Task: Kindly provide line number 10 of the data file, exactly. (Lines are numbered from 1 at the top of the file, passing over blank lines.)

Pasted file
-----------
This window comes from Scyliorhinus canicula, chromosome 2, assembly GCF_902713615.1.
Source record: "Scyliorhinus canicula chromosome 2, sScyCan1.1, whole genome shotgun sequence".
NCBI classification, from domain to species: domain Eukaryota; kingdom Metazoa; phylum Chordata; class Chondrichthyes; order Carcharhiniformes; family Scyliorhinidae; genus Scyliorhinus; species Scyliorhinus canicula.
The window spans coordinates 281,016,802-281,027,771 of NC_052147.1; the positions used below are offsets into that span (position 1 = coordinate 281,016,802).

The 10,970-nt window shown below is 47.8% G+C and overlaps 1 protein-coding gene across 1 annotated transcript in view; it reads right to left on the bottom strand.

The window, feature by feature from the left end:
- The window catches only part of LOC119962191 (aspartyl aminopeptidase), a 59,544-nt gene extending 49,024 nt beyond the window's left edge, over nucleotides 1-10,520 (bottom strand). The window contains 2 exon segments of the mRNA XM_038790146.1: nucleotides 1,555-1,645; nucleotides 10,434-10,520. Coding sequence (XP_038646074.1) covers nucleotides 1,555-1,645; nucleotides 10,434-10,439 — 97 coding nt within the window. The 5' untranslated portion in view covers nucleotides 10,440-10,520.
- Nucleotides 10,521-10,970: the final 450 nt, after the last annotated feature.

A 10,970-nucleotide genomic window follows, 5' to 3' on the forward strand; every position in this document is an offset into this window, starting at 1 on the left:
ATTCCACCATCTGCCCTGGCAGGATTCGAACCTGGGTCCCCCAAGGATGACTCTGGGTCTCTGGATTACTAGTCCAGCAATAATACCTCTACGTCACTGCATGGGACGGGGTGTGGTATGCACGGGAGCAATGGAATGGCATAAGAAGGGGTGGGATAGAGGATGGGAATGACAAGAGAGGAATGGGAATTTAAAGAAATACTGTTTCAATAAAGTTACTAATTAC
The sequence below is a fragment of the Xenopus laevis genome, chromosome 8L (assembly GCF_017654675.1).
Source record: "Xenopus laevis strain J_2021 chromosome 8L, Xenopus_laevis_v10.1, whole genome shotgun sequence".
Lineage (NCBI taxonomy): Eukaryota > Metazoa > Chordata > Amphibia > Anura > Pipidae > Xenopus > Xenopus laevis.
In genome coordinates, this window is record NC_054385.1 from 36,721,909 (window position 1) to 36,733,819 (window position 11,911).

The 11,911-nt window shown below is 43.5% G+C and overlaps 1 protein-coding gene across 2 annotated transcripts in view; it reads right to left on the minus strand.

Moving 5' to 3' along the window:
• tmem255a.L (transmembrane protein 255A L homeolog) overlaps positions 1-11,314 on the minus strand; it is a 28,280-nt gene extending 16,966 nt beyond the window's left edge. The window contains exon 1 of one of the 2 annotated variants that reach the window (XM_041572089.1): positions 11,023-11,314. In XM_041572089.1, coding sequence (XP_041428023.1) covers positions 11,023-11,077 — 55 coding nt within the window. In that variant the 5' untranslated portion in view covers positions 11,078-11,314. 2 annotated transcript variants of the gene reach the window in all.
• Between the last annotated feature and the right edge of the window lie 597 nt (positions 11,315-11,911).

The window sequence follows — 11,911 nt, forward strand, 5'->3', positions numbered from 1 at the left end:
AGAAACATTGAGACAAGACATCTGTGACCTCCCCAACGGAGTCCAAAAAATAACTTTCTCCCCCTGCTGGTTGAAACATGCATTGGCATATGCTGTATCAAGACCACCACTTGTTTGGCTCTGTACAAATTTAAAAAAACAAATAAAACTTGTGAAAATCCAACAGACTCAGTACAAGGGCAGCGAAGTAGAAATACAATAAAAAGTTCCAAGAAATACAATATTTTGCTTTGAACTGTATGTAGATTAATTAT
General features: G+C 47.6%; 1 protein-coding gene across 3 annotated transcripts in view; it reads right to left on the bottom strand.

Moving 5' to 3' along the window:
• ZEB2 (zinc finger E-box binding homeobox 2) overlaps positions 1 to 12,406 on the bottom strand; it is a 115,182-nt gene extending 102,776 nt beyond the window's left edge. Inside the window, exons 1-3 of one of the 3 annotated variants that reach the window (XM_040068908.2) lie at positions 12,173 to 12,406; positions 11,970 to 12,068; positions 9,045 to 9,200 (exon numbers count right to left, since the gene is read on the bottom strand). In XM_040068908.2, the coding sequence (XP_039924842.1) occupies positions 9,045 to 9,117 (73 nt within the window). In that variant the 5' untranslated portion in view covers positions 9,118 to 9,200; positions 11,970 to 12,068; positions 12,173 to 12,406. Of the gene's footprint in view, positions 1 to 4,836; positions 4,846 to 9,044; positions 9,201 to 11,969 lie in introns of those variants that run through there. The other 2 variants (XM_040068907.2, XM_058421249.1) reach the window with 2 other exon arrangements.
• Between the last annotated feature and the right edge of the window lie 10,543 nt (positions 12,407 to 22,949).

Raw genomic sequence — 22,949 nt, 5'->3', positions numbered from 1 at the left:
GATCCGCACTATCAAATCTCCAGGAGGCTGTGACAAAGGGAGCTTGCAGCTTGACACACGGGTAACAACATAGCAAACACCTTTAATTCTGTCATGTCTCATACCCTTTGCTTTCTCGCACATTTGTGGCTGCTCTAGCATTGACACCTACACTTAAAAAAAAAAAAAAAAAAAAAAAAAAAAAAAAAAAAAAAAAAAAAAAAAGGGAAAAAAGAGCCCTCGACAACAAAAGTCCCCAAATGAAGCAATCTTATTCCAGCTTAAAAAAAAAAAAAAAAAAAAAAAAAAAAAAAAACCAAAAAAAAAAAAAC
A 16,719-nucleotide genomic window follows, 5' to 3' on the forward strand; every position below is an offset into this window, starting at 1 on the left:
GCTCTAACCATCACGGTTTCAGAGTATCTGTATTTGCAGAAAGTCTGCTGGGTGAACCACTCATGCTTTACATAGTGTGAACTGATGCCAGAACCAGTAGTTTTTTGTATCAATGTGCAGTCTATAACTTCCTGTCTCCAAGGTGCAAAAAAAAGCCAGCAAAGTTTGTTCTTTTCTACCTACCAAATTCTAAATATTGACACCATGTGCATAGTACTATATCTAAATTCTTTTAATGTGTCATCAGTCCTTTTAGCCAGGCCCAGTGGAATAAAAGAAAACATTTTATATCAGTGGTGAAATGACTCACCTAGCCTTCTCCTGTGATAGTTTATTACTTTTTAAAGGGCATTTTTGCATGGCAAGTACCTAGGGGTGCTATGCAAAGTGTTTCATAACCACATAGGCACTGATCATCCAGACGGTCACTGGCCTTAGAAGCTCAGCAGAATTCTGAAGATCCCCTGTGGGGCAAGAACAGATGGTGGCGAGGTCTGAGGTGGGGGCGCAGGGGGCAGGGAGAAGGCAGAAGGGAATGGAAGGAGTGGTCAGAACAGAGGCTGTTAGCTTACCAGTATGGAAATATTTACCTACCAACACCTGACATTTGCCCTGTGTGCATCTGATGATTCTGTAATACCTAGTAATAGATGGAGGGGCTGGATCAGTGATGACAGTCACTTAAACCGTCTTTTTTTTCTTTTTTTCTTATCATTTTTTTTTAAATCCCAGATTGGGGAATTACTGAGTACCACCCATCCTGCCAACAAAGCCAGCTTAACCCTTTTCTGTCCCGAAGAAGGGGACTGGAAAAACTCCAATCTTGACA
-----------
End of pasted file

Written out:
ATTCCACCATCTGCCCTGGCAGGATTCGAACCTGGGTCCCCCAAGGATGACTCTGGGTCTCTGGATTACTAGTCCAGCAATAATACCTCTACGTCACTGCATGGGACGGGGTGTGGTATGCACGGGAGCAATGGAATGGCATAAGAAGGGGTGGGATAGAGGATGGGAATGACAAGAGAGGAATGGGAATTTAAAGAAATACTGTTTCAATAAAGTTACTAATTAC